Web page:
• Step 5 – Serve section 13 notice

    Once you have obtained the valuation, you will then serve a ‘section 13 notice’ on the freeholder, advising that you and other flat owners are buying the freehold. You may choose to negotiate your freehold purchase with the freeholder before serving the notice.Once you have served the notice:

    • You should register this with the Land Registry.
    • You will have to pay the freeholder’s ‘reasonable’ professional costs.

    The freeholder has two months to respond to the notice by serving a counter-notice. The freeholder may:

    1. Take no action and do not respond;
    2. Issue a Counter Notice accepting your purchase at your stated purchase price; or
    3. Issue a Counter Notice disputing your purchase or your stated purchase price.

    What if the freeholder is missing? If the freeholder is missing, you can apply to the First-Tier Tribunal(property chamber) to make an order of sale or a vesting order. You will need to take steps to trace the freeholder before making such application.

  • Step 6 – What if the freeholder does not agree to your purchase?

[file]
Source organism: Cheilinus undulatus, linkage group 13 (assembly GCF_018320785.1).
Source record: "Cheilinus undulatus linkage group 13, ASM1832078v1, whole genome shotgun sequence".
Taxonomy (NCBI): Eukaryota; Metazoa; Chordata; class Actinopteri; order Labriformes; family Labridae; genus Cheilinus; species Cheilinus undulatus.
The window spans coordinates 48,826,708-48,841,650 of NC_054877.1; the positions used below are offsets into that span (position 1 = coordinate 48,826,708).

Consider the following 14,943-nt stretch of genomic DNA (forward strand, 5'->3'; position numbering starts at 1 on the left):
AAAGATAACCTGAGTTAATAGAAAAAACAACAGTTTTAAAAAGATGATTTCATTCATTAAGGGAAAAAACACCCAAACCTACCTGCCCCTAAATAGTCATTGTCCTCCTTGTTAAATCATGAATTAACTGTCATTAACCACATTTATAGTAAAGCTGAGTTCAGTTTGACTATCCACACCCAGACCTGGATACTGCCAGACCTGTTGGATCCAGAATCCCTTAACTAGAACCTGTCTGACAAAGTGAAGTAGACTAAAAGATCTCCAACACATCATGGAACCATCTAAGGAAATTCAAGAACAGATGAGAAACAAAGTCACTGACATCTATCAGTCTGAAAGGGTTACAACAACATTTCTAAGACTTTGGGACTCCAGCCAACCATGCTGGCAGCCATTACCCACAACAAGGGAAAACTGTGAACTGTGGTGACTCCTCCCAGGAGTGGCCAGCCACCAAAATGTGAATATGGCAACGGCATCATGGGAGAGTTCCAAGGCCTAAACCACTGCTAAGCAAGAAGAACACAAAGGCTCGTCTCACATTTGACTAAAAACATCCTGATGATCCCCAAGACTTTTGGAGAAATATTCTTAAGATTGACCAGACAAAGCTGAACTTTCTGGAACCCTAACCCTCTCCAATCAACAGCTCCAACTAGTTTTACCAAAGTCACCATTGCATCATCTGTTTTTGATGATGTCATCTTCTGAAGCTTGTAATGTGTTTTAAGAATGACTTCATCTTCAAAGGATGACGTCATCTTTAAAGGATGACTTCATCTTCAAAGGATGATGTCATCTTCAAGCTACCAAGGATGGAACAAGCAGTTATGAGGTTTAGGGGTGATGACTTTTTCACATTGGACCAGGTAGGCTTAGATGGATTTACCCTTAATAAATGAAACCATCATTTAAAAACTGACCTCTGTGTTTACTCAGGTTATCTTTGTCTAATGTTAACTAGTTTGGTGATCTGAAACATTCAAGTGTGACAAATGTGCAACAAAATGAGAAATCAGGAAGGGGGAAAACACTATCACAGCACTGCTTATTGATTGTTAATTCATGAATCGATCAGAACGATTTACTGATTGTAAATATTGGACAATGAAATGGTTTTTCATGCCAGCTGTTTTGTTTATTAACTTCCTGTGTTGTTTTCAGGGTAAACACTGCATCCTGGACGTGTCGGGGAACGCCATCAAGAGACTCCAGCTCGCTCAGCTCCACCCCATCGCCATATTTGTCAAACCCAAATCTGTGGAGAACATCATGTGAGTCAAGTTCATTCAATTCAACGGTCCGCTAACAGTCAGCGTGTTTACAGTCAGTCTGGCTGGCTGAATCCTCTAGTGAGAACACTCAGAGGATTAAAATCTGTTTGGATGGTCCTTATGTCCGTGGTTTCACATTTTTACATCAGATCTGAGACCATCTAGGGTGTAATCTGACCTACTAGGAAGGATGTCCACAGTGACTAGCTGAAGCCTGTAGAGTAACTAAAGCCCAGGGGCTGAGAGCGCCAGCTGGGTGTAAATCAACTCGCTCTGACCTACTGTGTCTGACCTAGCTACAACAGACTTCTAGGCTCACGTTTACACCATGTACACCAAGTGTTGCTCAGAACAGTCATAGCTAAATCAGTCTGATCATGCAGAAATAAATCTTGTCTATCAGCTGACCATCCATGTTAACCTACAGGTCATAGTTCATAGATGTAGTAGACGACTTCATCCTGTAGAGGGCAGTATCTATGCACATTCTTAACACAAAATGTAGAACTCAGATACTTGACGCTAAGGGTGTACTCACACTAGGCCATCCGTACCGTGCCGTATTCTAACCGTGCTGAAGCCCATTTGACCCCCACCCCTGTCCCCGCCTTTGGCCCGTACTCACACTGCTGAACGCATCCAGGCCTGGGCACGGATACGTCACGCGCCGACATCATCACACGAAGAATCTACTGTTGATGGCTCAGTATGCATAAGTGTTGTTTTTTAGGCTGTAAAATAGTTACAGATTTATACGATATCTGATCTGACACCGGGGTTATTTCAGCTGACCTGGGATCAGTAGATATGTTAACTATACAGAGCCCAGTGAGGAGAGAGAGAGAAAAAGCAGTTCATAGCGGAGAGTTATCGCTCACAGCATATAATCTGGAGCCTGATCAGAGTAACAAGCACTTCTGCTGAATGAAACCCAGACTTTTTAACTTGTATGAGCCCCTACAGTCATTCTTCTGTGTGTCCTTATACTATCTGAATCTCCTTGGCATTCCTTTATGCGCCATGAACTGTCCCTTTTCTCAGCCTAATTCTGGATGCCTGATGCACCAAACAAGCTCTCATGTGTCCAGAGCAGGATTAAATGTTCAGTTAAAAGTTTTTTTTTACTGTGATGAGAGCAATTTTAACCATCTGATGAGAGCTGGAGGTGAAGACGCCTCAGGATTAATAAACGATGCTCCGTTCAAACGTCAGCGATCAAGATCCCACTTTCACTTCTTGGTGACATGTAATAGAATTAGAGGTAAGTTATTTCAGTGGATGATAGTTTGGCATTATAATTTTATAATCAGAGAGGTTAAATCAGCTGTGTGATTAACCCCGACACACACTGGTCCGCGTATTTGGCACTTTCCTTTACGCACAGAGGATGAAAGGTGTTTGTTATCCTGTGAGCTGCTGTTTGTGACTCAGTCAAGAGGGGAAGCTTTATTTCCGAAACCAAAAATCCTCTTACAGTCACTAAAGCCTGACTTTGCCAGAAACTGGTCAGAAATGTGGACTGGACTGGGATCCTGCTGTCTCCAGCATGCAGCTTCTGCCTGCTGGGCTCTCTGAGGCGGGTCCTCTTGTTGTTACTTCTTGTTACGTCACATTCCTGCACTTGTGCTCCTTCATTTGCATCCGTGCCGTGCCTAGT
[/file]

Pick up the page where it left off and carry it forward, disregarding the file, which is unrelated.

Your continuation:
The freeholder may dispute your proposed purchase. Such challenges could include:

    • An error in the section 13 notice;
    • The property is not a self contained building;
    • Any commercial element in the Property exceeds 25% of the floor area;(internal floor area excluding common parts)
    • There are not enough flats on long leases

    If the freeholder does not agree to your purchase on an amicable basis, you can apply to the First-Tier Tribunal(property chamber).

  • Step 7 – Once the freehold is acquired

    You will need to decide whether you wish to manage the property yourselves or hire managing agents. The Ringley Group offers property management services. Visit Ringley Chartered Surveyors website

As Solicitors, Ringley Law handle and case manage a broad range of litigation matters including Freehold Purchase maters at both Court and Tribunal. For advocacy we have relationships with all the leading Barristers Chambers to address any points of law. We work with Ringley's Valuation Team to provide the expert witness reports that will be required and case manage all aspects for you.